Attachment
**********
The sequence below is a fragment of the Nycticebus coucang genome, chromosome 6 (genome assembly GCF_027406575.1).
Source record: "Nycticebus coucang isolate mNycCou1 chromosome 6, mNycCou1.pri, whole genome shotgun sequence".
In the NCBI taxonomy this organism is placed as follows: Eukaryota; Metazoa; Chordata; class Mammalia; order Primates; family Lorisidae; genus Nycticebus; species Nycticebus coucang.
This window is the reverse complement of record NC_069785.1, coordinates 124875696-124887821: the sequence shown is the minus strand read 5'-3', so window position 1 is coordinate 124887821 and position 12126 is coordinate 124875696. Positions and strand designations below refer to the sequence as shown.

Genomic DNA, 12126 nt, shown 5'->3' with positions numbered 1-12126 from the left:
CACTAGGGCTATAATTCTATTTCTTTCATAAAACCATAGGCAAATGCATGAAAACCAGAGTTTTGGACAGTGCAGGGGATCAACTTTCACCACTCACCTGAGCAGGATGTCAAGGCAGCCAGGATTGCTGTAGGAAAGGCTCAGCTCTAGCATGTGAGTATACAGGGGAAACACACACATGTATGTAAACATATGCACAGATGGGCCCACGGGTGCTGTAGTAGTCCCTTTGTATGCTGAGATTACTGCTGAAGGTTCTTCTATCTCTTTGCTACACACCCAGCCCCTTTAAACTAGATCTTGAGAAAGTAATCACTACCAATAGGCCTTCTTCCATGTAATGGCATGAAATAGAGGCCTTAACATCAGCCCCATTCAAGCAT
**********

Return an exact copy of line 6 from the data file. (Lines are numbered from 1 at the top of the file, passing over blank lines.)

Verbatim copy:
CACTAGGGCTATAATTCTATTTCTTTCATAAAACCATAGGCAAATGCATGAAAACCAGAGTTTTGGACAGTGCAGGGGATCAACTTTCACCACTCACCTGAGCAGGATGTCAAGGCAGCCAGGATTGCTGTAGGAAAGGCTCAGCTCTAGCATGTGAGTATACAGGGGAAACACACACATGTATGTAAACATATGCACAGATGGGCCCACGGGTGCTGTAGTAGTCCCTTTGTATGCTGAGATTACTGCTGAAGGTTCTTCTATCTCTTTGCTACACACCCAGCCCCTTTAAACTAGATCTTGAGAAAGTAATCACTACCAATAGGCCTTCTTCCATGTAATGGCATGAAATAGAGGCCTTAACATCAGCCCCATTCAAGCAT